It is widely accepted that birds are a subgroup of dinosaurs, but there is an apparent conflict: modern birds have been thought to possess only the middle three fingers (digits II-III-IV) of an idealized five-digit tetrapod hand based on embryological data, but their Mesozoic tetanuran dinosaur ancestors are considered to have the first three digits (I-II-III) based on fossil evidence. How could such an evolutionary quirk arise? Various hypotheses have been proposed to resolve this paradox. Adding to the confusion, some recent developmental studies support a I-II-III designation for avian wing digits whereas some recent paleontological data are consistent with a II-III-IV identification of the Mesozoic tetanuran digits.
In a paper published June 23 in the journal of Current Biology (23), Dr. XU Xing, Institute of Vertebrate Paleontology and Paleoanthropology (IVPP), Chinese Academy of Sciences, and his collaborator, Dr. Susan Mackem, Cancer and Developmental Biology Laboratory of NCI-Frederick NIH, reviewed and compared several hypotheses that have been proposed to reconcile the digit homology paradox, and most importantly, discussed the developmental processes that may have contributed to shaping the evolution of the avian wing digits, helping us better understand the complexity of the Evolution of avian wing digits.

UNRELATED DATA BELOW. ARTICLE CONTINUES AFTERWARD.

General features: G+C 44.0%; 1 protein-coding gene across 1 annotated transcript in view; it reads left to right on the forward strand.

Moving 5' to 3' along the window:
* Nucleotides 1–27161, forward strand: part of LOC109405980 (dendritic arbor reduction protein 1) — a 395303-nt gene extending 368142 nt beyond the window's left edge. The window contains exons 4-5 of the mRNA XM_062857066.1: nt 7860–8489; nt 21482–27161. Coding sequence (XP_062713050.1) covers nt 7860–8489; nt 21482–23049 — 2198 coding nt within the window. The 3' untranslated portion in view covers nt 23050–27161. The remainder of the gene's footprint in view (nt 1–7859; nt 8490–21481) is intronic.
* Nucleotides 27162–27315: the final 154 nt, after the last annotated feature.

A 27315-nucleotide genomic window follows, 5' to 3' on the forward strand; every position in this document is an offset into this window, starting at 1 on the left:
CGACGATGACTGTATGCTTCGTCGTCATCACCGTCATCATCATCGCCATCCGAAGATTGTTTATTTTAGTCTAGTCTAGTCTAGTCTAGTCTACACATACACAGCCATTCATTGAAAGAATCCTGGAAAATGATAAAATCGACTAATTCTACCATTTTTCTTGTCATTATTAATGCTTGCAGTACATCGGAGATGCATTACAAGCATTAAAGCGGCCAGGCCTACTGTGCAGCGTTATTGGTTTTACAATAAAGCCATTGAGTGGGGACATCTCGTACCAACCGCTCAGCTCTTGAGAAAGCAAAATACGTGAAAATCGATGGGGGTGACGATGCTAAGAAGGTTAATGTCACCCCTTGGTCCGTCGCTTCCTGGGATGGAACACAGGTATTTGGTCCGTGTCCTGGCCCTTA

A comprehensive analysis of both paleontological and developmental data suggests that the evolution of the avian wing digits may have been driven by homeotic transformations of digit identity, which are more likely to have occurred in a partial and piecemeal manner.
The hands of basal tetanurans possess a combination of features originally associated with digits I-II-III and II-III-IV, respectively, i.e., most metacarpal features supporting II-III-IV identities and most phalangeal features supporting I-II-III identities. This demonstrates that any homeotic shift at the base of the Tetanurae must have been incomplete.
Homeosis represents a plausible route for theropod hand evolution and recent developmental and genetic studies have revealed possible mechanisms for the inferred shift in developmental regulation of morphological features from positions 1, 2, and 3 to 2, 3, and 4. Comparatively, partial and piecemeal homeosis as postulated by the lateral shift hypothesis seems to be more likely to have occurred in theropod hand evolution than complete homeosis based on a comprehensive analysis of both paleontological and developmental data.
"Although much progress has been made, some advances point to the complexity of the problem and a final resolution to this ongoing debate demands additional work from both paleontological and developmental perspectives, which will surely yield new insights on mechanisms of evolutionary adaptation", said Dr. XU Xing, lead author of the study.
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